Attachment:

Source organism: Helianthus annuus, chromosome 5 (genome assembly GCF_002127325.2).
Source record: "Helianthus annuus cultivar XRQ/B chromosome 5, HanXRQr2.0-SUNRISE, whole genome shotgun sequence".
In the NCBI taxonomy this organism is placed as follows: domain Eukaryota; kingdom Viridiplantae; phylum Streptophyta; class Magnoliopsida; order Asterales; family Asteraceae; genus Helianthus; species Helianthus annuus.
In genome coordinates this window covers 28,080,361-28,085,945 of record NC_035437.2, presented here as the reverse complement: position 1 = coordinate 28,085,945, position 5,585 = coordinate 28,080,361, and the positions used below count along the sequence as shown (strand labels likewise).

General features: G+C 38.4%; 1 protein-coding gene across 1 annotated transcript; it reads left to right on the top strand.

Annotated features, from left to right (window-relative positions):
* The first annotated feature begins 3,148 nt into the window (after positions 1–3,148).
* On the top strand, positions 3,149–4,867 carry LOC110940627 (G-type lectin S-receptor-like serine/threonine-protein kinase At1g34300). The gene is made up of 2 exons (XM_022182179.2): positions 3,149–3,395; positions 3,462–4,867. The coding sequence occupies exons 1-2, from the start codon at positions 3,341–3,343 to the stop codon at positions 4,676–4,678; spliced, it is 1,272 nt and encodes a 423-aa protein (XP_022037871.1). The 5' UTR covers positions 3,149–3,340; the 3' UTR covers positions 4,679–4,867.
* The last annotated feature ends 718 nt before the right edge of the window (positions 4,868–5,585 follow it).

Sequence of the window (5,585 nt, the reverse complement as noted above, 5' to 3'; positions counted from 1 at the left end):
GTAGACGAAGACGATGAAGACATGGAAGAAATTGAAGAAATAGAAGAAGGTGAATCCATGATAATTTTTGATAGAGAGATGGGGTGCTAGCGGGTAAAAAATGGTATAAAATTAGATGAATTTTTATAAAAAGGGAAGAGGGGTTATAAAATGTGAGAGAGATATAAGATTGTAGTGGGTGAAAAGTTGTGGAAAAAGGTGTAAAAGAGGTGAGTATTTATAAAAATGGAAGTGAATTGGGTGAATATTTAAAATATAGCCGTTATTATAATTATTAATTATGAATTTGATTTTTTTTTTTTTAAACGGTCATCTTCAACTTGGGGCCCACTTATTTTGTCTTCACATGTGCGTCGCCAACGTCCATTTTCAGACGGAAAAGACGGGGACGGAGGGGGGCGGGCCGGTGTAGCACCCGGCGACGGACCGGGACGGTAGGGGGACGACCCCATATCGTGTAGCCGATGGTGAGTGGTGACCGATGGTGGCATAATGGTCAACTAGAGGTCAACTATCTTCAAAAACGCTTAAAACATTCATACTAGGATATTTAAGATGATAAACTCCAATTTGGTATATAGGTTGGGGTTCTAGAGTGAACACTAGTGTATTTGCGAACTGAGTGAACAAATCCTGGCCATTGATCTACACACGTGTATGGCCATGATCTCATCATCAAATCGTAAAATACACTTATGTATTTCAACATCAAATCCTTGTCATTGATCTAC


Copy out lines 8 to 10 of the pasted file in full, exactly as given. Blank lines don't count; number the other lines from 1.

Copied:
* On the top strand, positions 3,149–4,867 carry LOC110940627 (G-type lectin S-receptor-like serine/threonine-protein kinase At1g34300). The gene is made up of 2 exons (XM_022182179.2): positions 3,149–3,395; positions 3,462–4,867. The coding sequence occupies exons 1-2, from the start codon at positions 3,341–3,343 to the stop codon at positions 4,676–4,678; spliced, it is 1,272 nt and encodes a 423-aa protein (XP_022037871.1). The 5' UTR covers positions 3,149–3,340; the 3' UTR covers positions 4,679–4,867.
* The last annotated feature ends 718 nt before the right edge of the window (positions 4,868–5,585 follow it).

Sequence of the window (5,585 nt, the reverse complement as noted above, 5' to 3'; positions counted from 1 at the left end):